Deutsche Bahn starts using own 3D printer in train workshop

Parts for a train that are difficult to deliver, Deutsche Bahn can now 3D print by itself. The German operator is for the first time using own 3D printers in the train workshop to speed up train maintenance.

In the maintenance workshops in Nuremberg and Neumünster, the company is putting its own large-format and particularly powerful 3D printing machines into operation for the first time. They produce plastic spare parts for trains, but also tools and aids for employees.

According to DB, it is faster, more resource-saving and sometimes even cheaper to produce parts using the 3D printing process than using conventional methods. They call 3D printing a ‘key technology’ in order to have the right spare parts on hand even in times of global delivery bottlenecks and a shortage of raw materials. The end goal is to increase the number of available vehicles.

Quicker spare parts

It’s not the first time Deutsche Bahn makes use of 3D printing, but previously the parts were printed with the help of partners. Now DB is rolling out the use of 3D printing and is producing more and more products itself. Since 2015, DB has used more than 26,000 parts from 3D printing for a total of 300 different applications. The spectrum ranges from coat hooks made of plastic to 17 kilograms of “box backdrop” made of metal for an ICE. Deutsche Bahn has now also integrated 3D printing as an integral part of training in its plants.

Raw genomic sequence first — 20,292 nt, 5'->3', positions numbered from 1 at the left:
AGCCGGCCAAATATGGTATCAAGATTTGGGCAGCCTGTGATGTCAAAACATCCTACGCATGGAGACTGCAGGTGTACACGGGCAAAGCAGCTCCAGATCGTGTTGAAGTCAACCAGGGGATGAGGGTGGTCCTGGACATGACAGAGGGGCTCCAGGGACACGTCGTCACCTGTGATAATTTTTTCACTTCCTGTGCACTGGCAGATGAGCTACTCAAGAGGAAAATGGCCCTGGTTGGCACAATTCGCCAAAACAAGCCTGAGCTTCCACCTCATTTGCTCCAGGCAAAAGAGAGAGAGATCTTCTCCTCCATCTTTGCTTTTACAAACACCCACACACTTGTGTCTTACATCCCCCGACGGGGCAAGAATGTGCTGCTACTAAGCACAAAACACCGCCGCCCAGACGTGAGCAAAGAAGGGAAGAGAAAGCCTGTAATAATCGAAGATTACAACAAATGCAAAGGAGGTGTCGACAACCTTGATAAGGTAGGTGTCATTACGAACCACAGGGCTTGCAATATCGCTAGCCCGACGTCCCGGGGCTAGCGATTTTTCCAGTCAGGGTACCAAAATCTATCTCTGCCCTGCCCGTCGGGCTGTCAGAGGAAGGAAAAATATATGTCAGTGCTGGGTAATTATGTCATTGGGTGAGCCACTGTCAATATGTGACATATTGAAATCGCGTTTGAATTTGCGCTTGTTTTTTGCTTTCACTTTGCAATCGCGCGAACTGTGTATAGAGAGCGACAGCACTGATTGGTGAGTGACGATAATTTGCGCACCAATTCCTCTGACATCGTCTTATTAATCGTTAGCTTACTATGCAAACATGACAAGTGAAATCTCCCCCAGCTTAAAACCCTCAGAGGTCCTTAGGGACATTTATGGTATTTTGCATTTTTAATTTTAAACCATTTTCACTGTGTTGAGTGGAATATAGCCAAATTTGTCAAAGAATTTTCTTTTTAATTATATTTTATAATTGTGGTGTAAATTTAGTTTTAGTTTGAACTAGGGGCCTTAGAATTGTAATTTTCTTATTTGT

In the maintenance workshop in Neumünster, DB will manufacture plastic spare parts for its trains. These include, for example, ventilation grilles, handles or covers. Some of these parts are no longer available or can only be obtained after a very long waiting period or at high costs. The 3D printing machines in Neumünster can process materials that meet the special technical requirements for components in trains, such as special flame resistance.

3D-printed tools

In its maintenance workshop in Nuremberg, DB prints tools and aids that make work easier for employees. These include, for example, stencils with which pictograms are stuck on or headlights covered when a train is being painted. These stencils save time-consuming customisation or masking and are made from recyclable material.

With the stencils, gluing seat numbers on does not take eight, but only three minutes – the stencil created in 3D printing saves five minutes per seat. As part of the modernisation, a good 8,700 seat numbers are glued in Nuremberg for all 58 refurbished ICE 1 trains. Here alone there is a time saving of almost 730 hours.

Assembly aids are also printed in Nuremberg. For example, they make it easier to tighten screws that are difficult to access. This also saves time that employees have for other work. Employees can submit suggestions for new applications in an internal competition.

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Author: Esther Geerts

Editor of RailTech.com

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